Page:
When a killer tornado struck the El Reno, Okla., campus of the Canadian Valley Technology Center, students and staff of the institution that includes among its offerings an aviation maintenance program took shelter in a safe room. There they rode out the storm as it destroyed their school building and tossed aircraft.
Weeks of severe spring weather had already afflicted a large swath of the heartland. Flood waters from heavy rains neared a crest along the Mississippi River near St. Louis, submerging two runways of a general aviation airport north of the city. The river was expected to reach its highest point on June 5 as thousands of people remained without power from the violent rainstorms.
The tornado struck El Reno, west of Oklahoma City, about 6:30 p.m. on May 31. It was later reported to be the second EF5 tornado to hit the area in May and, at 2.6-miles wide, the largest ever recorded, according to The Weather Channel. Its force tossed two aircraft outside the destroyed technology center building, and left two others entangled in debris, said Greg Winters, Canadian Valley Technology Center’s superintendent.
Thankfully, the building occupants were all safe. “The procedures worked like they’re supposed to,” he said.
As a new week dawned, Winters was already hard at work trying to figure out where the aviation mechanics training program and 18 others courses would be housed when school starts again in August at Canadian Valley Technology Center’s three campuses.
The tornado that devastated the center’s El Reno facility largely spared the El Reno airport, said Harve Allen, communications director of the Oklahoma Aeronautics Commission after surveying damage at airports in the Oklahoma City area. An unexpected turn from the tornado’s straight path was the only reason the airport did not take a direct hit, he said, adding, “They were very lucky.”
Others weren’t so fortunate. News media reported that among those who lost their lives in the El Reno tornado were TV storm chaser Tim Samaras, his son, and a colleague.
Allen and his brother watched from his mother-in-law’s home nearby, as the tornado made its unexpected veer, while the family prepared to take shelter in a safe room if it became necessary.
Minor roof damage to some older buildings and a door blown off its rollers were the only damage observed by Chuck Guantlett, AOPA Airport Support Network volunteer at El Reno. Three aircraft tied down outside rode out the storm and emerged undamaged, he said.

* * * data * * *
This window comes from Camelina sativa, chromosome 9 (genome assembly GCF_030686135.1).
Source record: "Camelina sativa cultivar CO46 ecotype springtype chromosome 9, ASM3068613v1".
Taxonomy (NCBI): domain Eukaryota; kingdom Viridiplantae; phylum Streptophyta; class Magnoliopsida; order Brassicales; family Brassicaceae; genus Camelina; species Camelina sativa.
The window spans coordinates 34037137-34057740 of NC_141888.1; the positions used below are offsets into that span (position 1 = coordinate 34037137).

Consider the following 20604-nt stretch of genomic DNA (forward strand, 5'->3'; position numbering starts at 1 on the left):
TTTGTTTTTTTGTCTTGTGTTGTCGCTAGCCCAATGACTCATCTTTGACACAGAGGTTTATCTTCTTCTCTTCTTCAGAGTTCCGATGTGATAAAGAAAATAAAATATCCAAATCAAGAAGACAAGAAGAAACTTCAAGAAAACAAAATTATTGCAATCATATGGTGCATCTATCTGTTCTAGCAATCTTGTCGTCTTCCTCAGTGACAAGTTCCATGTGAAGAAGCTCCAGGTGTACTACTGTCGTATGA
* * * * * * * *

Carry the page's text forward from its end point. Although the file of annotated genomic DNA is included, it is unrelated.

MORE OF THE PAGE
At Will Rogers World Airport in Oklahoma City, officials reported some roof damage and some flooding in a baggage claim area. The city opened an outreach office for residents affected by the tornado outbreak.
Just south of Oklahoma City, in Goldsby, Okla.—where a tornado ripped the roof off a hangar two years ago—the airport fared better this time.
“We got by pretty good, no problem,” said Ronny Nelson, manager of the David Jay Perry Airport in Goldsby. In an irony, he added that the hangar that lost its roof in 2011 was now being torn down to make way for a parallel taxiway as part of a runway construction project.
Nelson awaited updates on how other airports had managed through the storms that had brought death and devastation to areas of Moore, Okla., on May 20, then reignited last week. He noted that “local guys” were among the workers installing underground fiber-optic cables near El Reno to replace downed power lines.
As severe spring weather took its toll on the region, both runways at the St. Charles County Smartt Airport in St. Charles, Mo., were submerged beneath flood waters from the over-the-banks Mississippi River north of St. Louis.
“This type of flooding comes all the way down from Minnesota,” explained Tracy Smith, the airport manager. He predicted two weeks of cleanup would be needed before airport operations could be restored completely to normal. Local aircraft had been flown out ahead of the rains or safely positioned on dry portions of the airport.
The Associated Press reported that communities in southwestern Illinois might face rising Mississippi River waters of approximately 34 feet above flood stage—still several feet lower than a record set in 1993.
In Oklahoma, some areas now faced the problem of saturated ground, while elsewhere in the state, drought conditions endured, said Allen—a “weather aficionado” who wasn’t about to let his guard down.
“Tomorrow there’s another chance of severe weather, but not like Friday, or like May 20,” he said.
“But it’s like lightning striking twice. We don’t want to have it happen again.”